AMERICAN FALLS, Idaho (AP) — In a story about new school safety technology, The Associated Press reported erroneously that the American Falls School District implemented the software in response to school threats made in recent weeks to districts around the state. The software effort was implemented more than a month ago, and not in response to any recent threats.

A corrected version of the story is below:

 

AMERICAN FALLS, Idaho (AP) — One eastern Idaho school district is implementing new safety software designed to connect staffers with local police to ease communication during an emergency.

The Idaho State Journal reports American Falls School District Superintendent Randy Jensen says the district has implemented new software called DIR-S.

The software, which is downloaded as an application on a cellphone, features maps of the district's schools. During an emergency situation, teachers can indicate whether their classrooms are secure, and responding police officers can see on the maps which classrooms are safe and which classrooms are not.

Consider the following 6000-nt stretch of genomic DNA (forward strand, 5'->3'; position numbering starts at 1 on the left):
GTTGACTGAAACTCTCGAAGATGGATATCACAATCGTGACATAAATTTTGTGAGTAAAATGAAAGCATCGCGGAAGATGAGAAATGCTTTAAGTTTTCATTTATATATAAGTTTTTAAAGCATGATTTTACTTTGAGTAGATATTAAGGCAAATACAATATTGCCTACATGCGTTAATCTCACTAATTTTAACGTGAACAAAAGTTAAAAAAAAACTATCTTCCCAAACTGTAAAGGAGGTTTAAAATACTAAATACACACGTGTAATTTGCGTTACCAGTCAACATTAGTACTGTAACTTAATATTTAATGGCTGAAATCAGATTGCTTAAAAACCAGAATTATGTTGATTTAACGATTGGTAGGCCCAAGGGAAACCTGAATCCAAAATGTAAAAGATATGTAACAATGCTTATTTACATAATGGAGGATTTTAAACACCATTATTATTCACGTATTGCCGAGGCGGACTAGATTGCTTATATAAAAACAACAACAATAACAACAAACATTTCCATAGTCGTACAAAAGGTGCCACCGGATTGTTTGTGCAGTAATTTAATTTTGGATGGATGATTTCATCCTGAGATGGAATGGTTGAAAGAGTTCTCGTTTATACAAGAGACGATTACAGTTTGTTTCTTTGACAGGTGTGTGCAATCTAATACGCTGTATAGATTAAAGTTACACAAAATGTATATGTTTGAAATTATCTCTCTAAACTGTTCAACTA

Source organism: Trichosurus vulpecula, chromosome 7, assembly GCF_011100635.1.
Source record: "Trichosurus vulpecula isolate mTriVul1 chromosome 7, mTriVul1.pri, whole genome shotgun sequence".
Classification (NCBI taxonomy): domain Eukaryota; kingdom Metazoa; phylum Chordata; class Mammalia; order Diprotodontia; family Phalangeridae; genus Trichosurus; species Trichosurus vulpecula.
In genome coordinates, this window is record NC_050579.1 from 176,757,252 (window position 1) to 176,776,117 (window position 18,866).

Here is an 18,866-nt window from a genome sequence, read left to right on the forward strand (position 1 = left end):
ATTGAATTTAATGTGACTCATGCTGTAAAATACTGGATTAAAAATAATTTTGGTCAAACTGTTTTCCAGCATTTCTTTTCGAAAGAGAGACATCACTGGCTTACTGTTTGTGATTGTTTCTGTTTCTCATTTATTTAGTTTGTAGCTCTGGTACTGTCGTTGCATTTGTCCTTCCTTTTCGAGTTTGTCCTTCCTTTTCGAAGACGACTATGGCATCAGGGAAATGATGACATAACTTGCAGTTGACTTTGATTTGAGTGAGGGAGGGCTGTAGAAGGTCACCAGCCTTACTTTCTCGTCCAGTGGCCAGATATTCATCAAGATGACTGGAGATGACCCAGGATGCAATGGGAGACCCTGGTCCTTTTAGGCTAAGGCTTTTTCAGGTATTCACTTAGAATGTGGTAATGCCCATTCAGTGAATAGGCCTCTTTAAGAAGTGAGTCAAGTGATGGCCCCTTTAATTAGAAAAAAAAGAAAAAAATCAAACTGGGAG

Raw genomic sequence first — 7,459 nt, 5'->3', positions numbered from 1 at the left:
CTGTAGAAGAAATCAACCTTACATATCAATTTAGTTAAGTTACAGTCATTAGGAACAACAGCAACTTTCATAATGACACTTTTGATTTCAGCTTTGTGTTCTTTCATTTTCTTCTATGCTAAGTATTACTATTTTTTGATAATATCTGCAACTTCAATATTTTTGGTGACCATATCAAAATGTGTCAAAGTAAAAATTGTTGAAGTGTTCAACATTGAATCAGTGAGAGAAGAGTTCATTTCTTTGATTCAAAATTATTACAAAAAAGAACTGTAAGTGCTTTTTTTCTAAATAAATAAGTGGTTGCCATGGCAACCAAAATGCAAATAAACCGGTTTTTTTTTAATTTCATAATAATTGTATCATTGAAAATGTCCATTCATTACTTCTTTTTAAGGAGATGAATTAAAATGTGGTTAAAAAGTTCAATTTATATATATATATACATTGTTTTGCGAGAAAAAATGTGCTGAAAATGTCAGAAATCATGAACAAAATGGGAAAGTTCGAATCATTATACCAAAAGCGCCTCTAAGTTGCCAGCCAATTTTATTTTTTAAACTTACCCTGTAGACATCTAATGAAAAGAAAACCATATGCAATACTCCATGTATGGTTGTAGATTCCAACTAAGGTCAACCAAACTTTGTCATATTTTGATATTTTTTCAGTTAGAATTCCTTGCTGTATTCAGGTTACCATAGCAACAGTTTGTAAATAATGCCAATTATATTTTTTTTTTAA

Several school districts across the state have reported getting threats against schools in the last few weeks, and Bannock County Sheriff Lorin Nielsen says an increase in such threats is not uncommon after a school shooting like the one in Parkland, Florida.

Jensen said his district has not received any threats in recent weeks, however, and the software implementation has been in the works for more than a month.